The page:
(c) Sherri Matthews 2014

I was unable to keep my promise to Aspie D.  Yet we kept moving forward, not allowing the brokenness of the past to overwhelm us.  We pressed on and I know that my daughter will find her way.

Aspie D - horse riding American Style 1990's (c) Sherri Matthews 2014

Aspie D – horse riding American Style in California 1990’s
(c) Sherri Matthews 2014

She is Aspie Girl ‘On the Move’.

About Sherri Matthews

Sherri has been writing full time since 2011. Currently working on her memoir, 'Stranger in a White Dress', she has been published in a variety of national magazines, websites and three anthologies. Sherri raised her three, now adult children, in California for twenty years and today, lives in England’s West Country with her hubby, Aspie youngest, two cats, a grumpy bunny and a family of Chinese Button Quails. She keeps out of mischief blogging, gardening, walking by the sea and snapping endless photographs. Her garden robin muse vists regularly.
This entry was posted in Asperger's Syndrome, Family Life, My California, Travel, Weekly Photo Challenge and tagged , , , , , , , , . Bookmark the permalink.

65 Responses to Weekly Photo Challenge: Aspie Girl On The Move

  1. A nice trip down memory lane! Love the photos!

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  2. What a great job you did with this challenge, Sherri! I was sad to read your daughter’s reaction to the “For Sale” sign, but in the end, the move was best for you and your children. I love all of the photographs, especially the camel ride in Morocco. 🙂 Your daughter sure is a cutie sitting on that pony…she looks so proud of herself. Nice job, Sherri! xo

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    • Sherri says:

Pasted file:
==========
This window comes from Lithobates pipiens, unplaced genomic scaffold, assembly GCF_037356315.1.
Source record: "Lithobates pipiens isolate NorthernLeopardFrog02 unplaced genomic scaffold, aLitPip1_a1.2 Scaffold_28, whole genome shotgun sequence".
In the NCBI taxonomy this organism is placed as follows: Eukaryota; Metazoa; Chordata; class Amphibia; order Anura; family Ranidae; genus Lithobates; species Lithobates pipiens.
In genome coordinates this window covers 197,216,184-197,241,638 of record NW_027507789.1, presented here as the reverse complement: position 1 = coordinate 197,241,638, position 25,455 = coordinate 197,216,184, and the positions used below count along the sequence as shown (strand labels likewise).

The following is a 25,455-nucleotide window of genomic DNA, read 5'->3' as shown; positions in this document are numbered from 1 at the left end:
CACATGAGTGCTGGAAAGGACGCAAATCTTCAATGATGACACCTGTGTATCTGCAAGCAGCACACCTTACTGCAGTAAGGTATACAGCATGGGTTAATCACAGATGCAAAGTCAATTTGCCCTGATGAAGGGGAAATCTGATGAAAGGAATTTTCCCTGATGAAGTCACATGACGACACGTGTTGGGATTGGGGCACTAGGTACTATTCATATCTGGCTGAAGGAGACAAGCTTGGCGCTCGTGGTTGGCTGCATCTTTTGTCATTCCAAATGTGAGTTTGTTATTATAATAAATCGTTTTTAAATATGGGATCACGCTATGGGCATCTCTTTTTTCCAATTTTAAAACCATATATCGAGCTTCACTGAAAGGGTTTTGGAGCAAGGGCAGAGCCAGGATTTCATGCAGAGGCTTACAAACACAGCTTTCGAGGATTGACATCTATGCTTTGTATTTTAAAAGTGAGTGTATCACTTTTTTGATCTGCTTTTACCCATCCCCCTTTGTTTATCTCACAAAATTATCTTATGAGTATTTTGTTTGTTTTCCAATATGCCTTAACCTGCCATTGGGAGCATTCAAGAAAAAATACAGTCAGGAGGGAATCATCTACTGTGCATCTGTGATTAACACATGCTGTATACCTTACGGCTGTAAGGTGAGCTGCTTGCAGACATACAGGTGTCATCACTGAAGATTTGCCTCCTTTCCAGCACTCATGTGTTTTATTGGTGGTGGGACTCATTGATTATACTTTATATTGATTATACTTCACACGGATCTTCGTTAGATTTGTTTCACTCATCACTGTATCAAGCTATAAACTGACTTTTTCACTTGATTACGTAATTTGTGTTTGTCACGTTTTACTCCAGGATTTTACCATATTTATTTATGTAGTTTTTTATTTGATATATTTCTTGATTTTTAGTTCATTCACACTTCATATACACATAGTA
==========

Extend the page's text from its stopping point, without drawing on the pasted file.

Thank you Jill. Yes, it broke my heart for her, but as you say, it was all for the best in the long run. I have a photo of me and hubby on our camel too…haha, not going to see that one though! 😉 I have to say it was quite scary, you feel as if you are going to fall off any minute! xo

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  3. jennypellett says:

    Great pictures if not such happy memories – your daughter’s reaction to the for sale sign is text book.
    But here’s to all the exciting adventures to come – both for you and Claire. Small steps, not big strides – I’m sure she’ll get there with the loving support of her wonderful Mum.

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    • Sherri says:

      Thank you Jenny, and yes, despite all the problems, putting it mildly, we had many wonderful family times. It is one day at a time and we can build on what I do believe is a good, solid foundation. Really appreciate all you say… 🙂

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  4. What a tough journey it must have been for you and your family! I am so impressed and amazed at what you have accomplished in spite of it all. Your beautiful children are so lucky to have you as their mom! Great pictures! 🙂

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  5. Beautiful! A wonderful combination of honest sharing and precious pictures.
    Aspie children–and all children–need stability and appreciate continuity of home, school and friends. But when they have a loving, strong, determined mother–which is what your children have–they have the most important piece to their life puzzles.
    Happy day-after Mother’s Day to a loving, strong and determined mother! Blessings on you and your lovely family, Sherri.

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  6. Lovely memories, Sherri, and Aspi is so cute sitting on that beautiful pony. Moving house can be very traumatic, and moving to a different country, double so. We do get over it though, and hopefully settle down again before too long. I’m so glad you found a new love in your life. You have a lovely family. 🙂

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    • Sherri says:

      Thank you very much Sylvia. Yes, moving and also internationally is stressful and a major upheaval at the best of times…as you know only too well. Life does indeed move on though and then comes the renewed stability and security once more and who knows what better things are around the corner? Life really is about second chances… 🙂

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  7. tieshka says:

    That was a fun read. You have me beat on moving around… but we tend to move around in the same area- been married 10 years now and we’ve lived in 3 places together since we became engaged. I love those surreys- and recently learned how much WORK they are to ride (future blog post).. and I had to look up where Lanzarote is…. nice. Take care.

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    • Sherri says: